Brag Drunch

ACF-Brag-Drunch-Arran-Beattie-aka-Marion-Westfield-and-Steph-Daughtry-photo-by-Cassie-AckermanApparently, some think that drag performing only started in 2009 with Ru Paul’s Drag Race. To fill in the gaps, they could watch a documentary. But this is an Adelaide Cabaret Festival, and company “Post dining” have hit on a more novel and immersive way to educate an audience.

They’ve used snippets of Queer history to inspire some tasty morsels, and serve this up with a range of drag performances in Brag Drunch. (Well, “Drag Brunch” was already copyrighted!)

Post dining, founded in 2015, emerged from time our hosts – Drag King Steph Daughtry and Drag Queen Marion Westfield (Arran Beattie) – spent in the hospitality sector. They thought that food could add a new dimension to storytelling. They must have been on to something, as the company received the Frank Ford Commissioning Award to produce this appetising show.

Many festival punters clearly saw its appeal, patiently lining up to take a mimosa on their way into the Space Theatre, set up with cabaret seating.  There was a wild start, which would have been unfortunate if (just for example) you were at Mark Nadler’s 10:30pm Hootenanny the previous night, rashly went to Hindley Street after, and got back to your hotel in the early hours.

Anyway … introductory remarks from Daughtry and Westfield informed us that we would see contributions from a selection of South Australian drag artistes in this “decadent de-GAY-station”. Across the session, courses (involving Chef consultant Water Lo) were introduced by the well-heeled Maître Didi (Matthew Barker), who noted that many of us had dressed “affordably”. Well, could it have been a real drag performance without some amount of sass? Didi also earned some laughs by producing a flag for the straights in the house.

Energetic and blokey youngster F*ckboi George (Ellen Graham) gave some insights into drag from the time of the ancient Greeks to “Willy Shakes”. Some of us might have found it a little difficult to juggle our attention between the oratory and, as serving staff approached, the plate of tasty canapes that might have been whisked away shortly.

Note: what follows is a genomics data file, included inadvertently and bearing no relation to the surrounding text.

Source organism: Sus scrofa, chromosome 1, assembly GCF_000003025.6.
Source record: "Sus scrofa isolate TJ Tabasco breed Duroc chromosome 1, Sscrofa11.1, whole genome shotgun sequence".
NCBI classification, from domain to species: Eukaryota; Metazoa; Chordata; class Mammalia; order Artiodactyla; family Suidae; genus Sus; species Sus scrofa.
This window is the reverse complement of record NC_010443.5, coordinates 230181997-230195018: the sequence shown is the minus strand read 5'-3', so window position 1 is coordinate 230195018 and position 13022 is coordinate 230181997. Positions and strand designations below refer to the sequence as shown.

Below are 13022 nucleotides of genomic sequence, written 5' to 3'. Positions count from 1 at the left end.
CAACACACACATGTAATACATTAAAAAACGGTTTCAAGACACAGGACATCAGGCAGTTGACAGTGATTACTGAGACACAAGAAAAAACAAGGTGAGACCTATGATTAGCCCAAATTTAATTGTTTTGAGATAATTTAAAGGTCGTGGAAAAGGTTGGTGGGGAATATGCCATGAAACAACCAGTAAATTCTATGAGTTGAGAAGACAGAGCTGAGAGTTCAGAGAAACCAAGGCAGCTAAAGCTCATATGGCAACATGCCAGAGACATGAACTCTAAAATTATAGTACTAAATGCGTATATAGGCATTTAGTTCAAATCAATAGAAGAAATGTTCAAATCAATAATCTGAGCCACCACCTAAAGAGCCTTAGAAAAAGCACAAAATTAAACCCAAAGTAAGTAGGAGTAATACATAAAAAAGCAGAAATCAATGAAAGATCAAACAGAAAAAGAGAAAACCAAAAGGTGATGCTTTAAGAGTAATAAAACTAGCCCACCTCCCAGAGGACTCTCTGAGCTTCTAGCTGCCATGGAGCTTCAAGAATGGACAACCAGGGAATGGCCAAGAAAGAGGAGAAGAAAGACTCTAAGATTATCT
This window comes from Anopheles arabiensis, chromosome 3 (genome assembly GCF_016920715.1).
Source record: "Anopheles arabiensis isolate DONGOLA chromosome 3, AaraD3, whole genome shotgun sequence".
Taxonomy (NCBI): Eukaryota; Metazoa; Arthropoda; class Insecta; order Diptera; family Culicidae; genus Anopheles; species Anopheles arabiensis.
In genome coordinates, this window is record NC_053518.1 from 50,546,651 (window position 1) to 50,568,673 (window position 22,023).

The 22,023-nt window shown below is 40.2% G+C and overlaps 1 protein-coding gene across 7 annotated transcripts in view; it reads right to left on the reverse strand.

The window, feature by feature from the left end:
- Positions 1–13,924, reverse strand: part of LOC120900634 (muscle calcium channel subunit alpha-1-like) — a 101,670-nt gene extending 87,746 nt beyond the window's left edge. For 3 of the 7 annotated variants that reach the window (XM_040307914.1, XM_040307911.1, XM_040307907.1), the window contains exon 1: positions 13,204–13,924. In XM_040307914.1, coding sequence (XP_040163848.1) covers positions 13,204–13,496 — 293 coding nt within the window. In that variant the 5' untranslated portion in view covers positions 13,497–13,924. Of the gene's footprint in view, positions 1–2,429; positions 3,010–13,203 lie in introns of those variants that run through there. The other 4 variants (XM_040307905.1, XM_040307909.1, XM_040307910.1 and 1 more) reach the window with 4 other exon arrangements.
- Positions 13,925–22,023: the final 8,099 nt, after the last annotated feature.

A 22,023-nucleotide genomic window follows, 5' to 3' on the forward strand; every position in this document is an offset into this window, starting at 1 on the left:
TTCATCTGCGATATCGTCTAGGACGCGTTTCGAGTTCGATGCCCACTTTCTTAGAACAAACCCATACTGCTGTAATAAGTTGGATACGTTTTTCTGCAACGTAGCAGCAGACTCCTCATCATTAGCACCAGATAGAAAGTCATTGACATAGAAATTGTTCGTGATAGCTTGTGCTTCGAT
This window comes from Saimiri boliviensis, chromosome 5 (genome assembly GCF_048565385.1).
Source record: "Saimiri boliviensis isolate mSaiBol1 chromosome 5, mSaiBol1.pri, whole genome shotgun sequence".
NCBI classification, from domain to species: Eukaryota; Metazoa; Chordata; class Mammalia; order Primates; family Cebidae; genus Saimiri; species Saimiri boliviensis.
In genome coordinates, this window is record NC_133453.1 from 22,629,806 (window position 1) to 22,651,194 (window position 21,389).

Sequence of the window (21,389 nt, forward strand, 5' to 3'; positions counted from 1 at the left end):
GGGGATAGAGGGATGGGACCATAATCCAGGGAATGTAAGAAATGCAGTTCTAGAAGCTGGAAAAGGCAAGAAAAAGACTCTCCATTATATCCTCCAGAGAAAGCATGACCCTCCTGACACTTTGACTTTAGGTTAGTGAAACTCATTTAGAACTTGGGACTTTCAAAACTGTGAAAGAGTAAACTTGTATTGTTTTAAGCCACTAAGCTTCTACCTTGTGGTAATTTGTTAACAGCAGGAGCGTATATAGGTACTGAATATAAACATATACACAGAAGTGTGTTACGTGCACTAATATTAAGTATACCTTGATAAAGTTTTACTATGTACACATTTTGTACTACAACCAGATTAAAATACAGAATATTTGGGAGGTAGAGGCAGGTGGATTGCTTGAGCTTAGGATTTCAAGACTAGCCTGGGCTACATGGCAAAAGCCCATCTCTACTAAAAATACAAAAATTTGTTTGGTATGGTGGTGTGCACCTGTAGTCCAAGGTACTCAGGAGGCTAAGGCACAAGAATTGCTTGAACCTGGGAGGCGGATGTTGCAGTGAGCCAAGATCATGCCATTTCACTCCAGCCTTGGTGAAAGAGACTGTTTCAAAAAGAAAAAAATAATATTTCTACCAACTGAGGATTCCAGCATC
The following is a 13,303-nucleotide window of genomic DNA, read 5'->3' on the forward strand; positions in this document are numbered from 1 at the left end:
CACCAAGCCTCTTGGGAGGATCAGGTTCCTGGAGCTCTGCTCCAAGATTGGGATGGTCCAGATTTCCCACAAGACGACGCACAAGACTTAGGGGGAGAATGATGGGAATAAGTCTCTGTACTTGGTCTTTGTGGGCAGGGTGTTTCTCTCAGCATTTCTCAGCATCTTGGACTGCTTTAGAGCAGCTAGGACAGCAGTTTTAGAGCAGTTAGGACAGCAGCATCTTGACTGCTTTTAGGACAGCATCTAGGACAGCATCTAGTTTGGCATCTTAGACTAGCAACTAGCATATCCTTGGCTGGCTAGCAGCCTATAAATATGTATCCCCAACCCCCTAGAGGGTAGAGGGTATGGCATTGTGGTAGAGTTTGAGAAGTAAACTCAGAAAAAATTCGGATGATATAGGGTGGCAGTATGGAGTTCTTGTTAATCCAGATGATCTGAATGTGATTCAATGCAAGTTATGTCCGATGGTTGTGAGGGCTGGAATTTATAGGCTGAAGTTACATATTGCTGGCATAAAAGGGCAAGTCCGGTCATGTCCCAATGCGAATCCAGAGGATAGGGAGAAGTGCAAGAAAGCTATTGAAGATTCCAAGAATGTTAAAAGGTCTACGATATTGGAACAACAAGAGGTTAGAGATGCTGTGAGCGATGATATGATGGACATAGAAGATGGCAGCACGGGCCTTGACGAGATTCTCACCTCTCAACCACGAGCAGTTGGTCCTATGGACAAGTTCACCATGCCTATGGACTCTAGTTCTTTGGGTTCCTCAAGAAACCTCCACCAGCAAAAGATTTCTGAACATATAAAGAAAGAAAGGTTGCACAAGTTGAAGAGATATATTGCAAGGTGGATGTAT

Glamorous elder Queen Kris del Vayze gave accounts of the LGBTIQ protest movement from the mid 20th century, including around the Stonewall Club riots of 1969. Whilst some might feel that this is fairly well-known territory, the audience did skew quite a bit younger than a typical cabaret crowd.

There was also a summary of activities by The Sisters of Perpetual Indulgence in Australia at the time of the AIDS crisis in the 1980s. (The Australian House of this order from San Francisco certainly had some notable figures and substantial, if generally under-appreciated local influence.)

Other interesting connections between history and the menu included a team effort (including instructive projections from Videographer/Editor Brendan Levi) to tell of hostility towards the queer community in the US by the head of an orange advertising campaign. This led to a modified screwdriver named in her “honour”, the “Anita Bryant Cocktail”, pointedly orange free, which gained widespread exposure through acts of solidarity across the USA.

However, there were also elements that featured the fun and self-expression of drag. Annie Schofield informed us that sometimes, some of us, might just want to sit at home with the cat. However, they demonstrated how dressing up (or down) could be a liberating experience.

Having glimpsed the past and present, our company wanted to consider what the future of drag could look like. This provided a natural lead-in to, via screen, a performance from Australian Indigenous performer Estelle (Kaine Sultan Babij of Whyalla). Bathed in laser light, the high-energy lip-synch with dance moves was paired with a dessert dish with a suitable amount of colour and theatre.

People don’t watch documentaries so much anymore, but they quite like to have brunch. Capitalising on that, this “world premiere” effort has found a smart and snappy way to preserve lessons from the past for a new audience. It’s also clear that the programme has made a genuine effort to explore the different sparkly facets of the queer experience.

Brag Drunch
Space Theatre – Adelaide Festival Centre, King William Road, Adelaide
Performance: Sunday 18 June 2023 – 11.00am

Image: Arran Beattie (aka Marion Westfield) and Steph Daughtry in Brag Drunch – photo by Cassie Ackerman

Review: Jason Whyte